A 48-hour strike by North Sea offshore oil and gas workers started today (August 4), after company managers rejected an offer from trade unions.
Workers in the trade unions Unite and RMT will go ahead with the planned stoppage as part of an ongoing dispute with employers Wood Group. The workers are facing a massive cut in pay and allowances of up to 30 per cent.
In last-minute meetings this week, unions had offered to suspend the strike if the company agreed to remove their current proposal in full to allow for further consultation and negotiation. The company refused.
“We are extremely disappointed that Wood Group has decided to continue its attack on the pay and allowances of offshore workers,” Unite regional officer John Boland said. “We repeat our call for proper consultation and negotiation.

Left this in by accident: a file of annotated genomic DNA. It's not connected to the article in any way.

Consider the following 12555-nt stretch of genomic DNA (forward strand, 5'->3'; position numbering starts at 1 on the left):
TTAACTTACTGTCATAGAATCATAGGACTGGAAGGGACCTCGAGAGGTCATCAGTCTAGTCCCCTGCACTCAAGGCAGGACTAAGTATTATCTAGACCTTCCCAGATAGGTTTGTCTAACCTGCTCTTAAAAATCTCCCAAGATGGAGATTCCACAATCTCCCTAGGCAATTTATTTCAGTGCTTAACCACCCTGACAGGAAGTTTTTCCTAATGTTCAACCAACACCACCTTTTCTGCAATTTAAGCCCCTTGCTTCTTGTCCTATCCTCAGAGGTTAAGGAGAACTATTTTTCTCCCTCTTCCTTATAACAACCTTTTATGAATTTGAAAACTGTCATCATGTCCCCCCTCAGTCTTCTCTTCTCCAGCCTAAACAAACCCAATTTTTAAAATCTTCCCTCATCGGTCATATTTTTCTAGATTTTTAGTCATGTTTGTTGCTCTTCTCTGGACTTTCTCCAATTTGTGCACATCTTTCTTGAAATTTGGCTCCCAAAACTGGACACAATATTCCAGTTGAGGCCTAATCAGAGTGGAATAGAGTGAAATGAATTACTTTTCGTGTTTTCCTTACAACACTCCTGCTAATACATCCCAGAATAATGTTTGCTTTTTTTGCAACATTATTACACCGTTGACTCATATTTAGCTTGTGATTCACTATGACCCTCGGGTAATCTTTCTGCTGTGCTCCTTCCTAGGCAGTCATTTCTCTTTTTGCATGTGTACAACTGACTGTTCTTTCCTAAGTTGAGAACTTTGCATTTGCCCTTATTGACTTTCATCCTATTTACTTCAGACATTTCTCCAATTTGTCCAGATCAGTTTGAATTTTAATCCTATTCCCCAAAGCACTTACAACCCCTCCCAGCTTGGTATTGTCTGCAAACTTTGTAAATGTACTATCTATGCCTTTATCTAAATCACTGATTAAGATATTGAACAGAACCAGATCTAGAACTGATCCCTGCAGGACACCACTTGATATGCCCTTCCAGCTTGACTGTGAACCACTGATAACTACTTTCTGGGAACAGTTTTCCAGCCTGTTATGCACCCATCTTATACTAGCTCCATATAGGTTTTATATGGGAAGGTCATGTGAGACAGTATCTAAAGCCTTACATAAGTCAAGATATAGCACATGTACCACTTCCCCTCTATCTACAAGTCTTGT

“Industrial action is always a last resort and throughout this dispute we have constructively sought to find a resolution,” he added. “We need to look forward and work towards a sustainable solution.
“Offshore workers do a difficult, dangerous job and we all rely on the energy they produce,” Boland explained.
“We need Wood Group and other energy companies to stop constantly attacking these workers, and move on to a more positive agenda, working with the unions to address the challenges facing the industry.”
As part of the dispute, Unite organised a 24-hour stoppage on last Tuesday (July 26), followed by a series of three-hour stoppages on platforms owned by multi-national oil company Shell. The Alpha, Bravo, Charlie, Nelson, Gannet, Shearwater and Curlew platforms were all affected.
During the dispute the striking workers have received declarations of support from trade unionists across the globe, including those working in the Norwegian sector of the North Sea. There have also been demonstrations at Wood Group’s Aberdeen headquarters.